Editor’s Note: This is part two in a series addressing the circumstances of being broke while going to college and the ways people are coping with the stress and doing what they can just to get by. This installment discusses an intervention popping up on campuses across the country where hyper-local wikis (crowd-sourced information) are indiscriminately sharing information about resources, strategies and “tricks” to thrive within the specific college communities.
As it turns out, biology and psychology have proven that people are more alike than they are different. Humans need food, clothing and shelter and most people spend most of their waking hours trying to meet those needs.
In spite of the effort, more than a third of all college students report not having consistent access to healthy food and a quarter have unstable situations where they sleep at night. More than a few are chronically hungry and homeless.
People have begun to crowdsource coping strategies and incremental solutions to parts of the problem. Twenty years ago it would have been called something else, but in this day and age we call it “crowdsourcing.”
Not to be confused with “crowdfunding” where good ideas are shared to invite financial investment. Crowdsourcing is about people sharing what they know. It is an archive of ideas, experiences and warnings to help the next person find their way.
The emergence of the internet has fundamentally altered the way people share information, ideas and innovations. People have their say in blogs, videos, articles, podcasts, etc. and audiences consume it on their own terms. A videographer may do their best work by getting up a few hours early and editing before her “real job.” Her 90-second package may get the most plays on YouTube in the middle of the night.
While some people still chat after church and in the grocery line, more and more information is being shared online, in diverse formats, at random times of the day or night. This flexibility, coupled with powerful search engines, makes matching a person with relevant information entirely more efficient.
Wikipedia defines a WIKI (WIK-ee) as “a knowledge base website on which users collaboratively modify content and structure directly from the web browser.” On-campus we dabble in wiki-ish behavior when we collectively edit a group project in a Google Doc or Word document in OneDrive. It is what the internet was originally deployed for, except back in the 70’s it was for sharing information about next-generation weapon development and medical trials.
With the availability of smart devices in nearly every person’s reach and the broad distribution of free platforms to share information, what was once mostly a tool of the wealthy and powerful is now being deployed by the less-resourced population to share information on how to cover your light bill and make your groceries.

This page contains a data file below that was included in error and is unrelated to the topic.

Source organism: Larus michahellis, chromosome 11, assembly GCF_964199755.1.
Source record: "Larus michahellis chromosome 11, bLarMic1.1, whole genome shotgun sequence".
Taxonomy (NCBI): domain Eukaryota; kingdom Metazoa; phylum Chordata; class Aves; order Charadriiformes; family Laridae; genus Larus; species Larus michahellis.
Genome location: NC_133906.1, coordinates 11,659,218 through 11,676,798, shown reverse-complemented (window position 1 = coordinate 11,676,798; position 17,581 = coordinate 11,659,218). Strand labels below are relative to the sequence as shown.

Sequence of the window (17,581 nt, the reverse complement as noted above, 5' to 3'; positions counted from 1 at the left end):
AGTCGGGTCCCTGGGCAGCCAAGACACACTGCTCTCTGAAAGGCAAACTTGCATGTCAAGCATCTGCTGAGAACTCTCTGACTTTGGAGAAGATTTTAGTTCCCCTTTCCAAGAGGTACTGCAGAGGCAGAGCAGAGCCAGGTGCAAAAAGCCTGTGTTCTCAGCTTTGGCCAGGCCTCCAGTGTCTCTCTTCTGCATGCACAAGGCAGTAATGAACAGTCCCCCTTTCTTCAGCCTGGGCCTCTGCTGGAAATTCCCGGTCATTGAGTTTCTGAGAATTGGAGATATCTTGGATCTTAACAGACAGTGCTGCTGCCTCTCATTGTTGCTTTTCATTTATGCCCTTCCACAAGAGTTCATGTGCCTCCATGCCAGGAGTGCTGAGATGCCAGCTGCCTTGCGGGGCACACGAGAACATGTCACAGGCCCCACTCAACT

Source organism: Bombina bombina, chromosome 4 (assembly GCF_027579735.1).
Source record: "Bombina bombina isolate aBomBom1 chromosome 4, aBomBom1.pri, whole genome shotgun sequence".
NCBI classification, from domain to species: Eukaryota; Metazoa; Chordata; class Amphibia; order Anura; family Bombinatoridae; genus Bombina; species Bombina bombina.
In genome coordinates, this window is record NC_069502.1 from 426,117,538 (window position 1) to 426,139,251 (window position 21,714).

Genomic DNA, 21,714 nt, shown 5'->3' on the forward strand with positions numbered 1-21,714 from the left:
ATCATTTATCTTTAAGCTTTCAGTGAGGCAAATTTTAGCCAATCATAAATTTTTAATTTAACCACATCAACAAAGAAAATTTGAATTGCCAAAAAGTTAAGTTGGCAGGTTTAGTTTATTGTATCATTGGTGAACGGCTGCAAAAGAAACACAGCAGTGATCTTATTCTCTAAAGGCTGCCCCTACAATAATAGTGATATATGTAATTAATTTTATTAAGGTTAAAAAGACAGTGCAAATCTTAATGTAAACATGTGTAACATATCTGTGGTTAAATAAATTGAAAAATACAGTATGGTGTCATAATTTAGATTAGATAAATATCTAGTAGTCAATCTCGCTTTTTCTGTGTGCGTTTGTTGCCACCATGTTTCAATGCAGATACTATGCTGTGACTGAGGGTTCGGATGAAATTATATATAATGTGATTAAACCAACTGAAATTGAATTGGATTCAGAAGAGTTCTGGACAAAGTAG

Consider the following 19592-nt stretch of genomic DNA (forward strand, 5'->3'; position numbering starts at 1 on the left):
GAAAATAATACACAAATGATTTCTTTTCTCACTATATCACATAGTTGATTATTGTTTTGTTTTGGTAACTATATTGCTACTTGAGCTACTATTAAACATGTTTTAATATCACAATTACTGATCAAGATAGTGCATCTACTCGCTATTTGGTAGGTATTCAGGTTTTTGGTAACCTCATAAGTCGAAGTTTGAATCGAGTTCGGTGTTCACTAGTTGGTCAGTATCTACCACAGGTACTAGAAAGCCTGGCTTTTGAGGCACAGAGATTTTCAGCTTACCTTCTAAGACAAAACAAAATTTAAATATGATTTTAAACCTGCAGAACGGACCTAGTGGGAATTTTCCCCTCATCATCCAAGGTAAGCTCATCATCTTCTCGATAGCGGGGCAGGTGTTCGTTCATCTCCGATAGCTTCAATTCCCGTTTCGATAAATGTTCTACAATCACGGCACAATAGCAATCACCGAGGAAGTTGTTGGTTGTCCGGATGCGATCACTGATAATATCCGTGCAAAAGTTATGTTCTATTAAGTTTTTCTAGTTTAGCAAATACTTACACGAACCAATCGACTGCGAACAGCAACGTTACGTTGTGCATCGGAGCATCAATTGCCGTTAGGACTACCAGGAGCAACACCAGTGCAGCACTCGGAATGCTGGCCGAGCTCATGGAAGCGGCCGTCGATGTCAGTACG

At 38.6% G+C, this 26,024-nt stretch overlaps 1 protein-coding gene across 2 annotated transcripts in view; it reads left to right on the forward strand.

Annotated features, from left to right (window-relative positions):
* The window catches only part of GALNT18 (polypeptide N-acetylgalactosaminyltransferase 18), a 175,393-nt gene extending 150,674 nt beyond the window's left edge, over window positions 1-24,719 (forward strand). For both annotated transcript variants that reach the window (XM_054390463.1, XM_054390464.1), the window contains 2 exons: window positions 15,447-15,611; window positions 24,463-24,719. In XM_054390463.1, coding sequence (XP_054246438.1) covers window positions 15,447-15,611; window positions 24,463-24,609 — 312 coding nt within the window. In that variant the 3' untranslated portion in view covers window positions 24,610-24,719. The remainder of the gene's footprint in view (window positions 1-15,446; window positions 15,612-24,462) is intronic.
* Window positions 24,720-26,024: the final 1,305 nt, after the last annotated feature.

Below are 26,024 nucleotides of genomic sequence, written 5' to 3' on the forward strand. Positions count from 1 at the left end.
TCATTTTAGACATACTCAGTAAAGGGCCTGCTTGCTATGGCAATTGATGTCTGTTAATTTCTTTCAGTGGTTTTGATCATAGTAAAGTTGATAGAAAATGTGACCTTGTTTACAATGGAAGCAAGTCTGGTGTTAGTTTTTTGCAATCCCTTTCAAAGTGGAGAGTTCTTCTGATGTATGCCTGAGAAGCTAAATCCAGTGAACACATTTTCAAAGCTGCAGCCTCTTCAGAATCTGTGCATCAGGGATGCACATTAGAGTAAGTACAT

In 2018, a couple of students at the University of Michigan launched a shared document they called “Being Not-Rich at UM.” The Guide addresses the complex web of economic decisions a student faces when trying to pay their bills and get their diploma or certificate at the same time.
Here is a sample of some of the advice found in the guide posted by a commuter student living at their family home:
“Living at home (Southeastern Michigan)—plan classes according to how much you are willing to spend buying gas. Student orange lot parking costs $80 per term, and it is easiest to park off of Glazier Way (the last stop on Commuter North). Plan for professors to schedule exams on your off days, and schedule your job accordingly (speaking from experience). They don’t make this easy for us, but I know there have to be more people like me at this school who deal with these issues.”
What makes this sort of homegrown guide useful is how specific and tested the information is, having been written by a person who might be sitting right next to you in class. There are tips on how to score the lowest housing prices in the area, find a good place to get parking, and even sharing ways to communicate with your professor how not being rich requires certain accommodations.
Some of the strategies are universal, but the details are about your campus, neighborhoods and economy. This homegrown wisdom is based on experiences that have worked for others in your situation.
Every community has its quirks. Knowing the ins and outs of the system, the social services and the bargain basements are not common knowledge. While every little town has people who know how to get by, their innovations and hacks are not always broadly shared. A WIKI or crowdsourced document solves that problem.
The idea has grown popular across the nation. Regionally, there is a “Being Not Rich Guides” under development at Georgia Tech, the University of Georgia and Vanderbilt University.
In the next installment of this series, The All State will talk to the people at the S.O.S. Food Pantry who are launching the “The Gov’s Guide for Getting By” and report on how student organizations are adopting the project.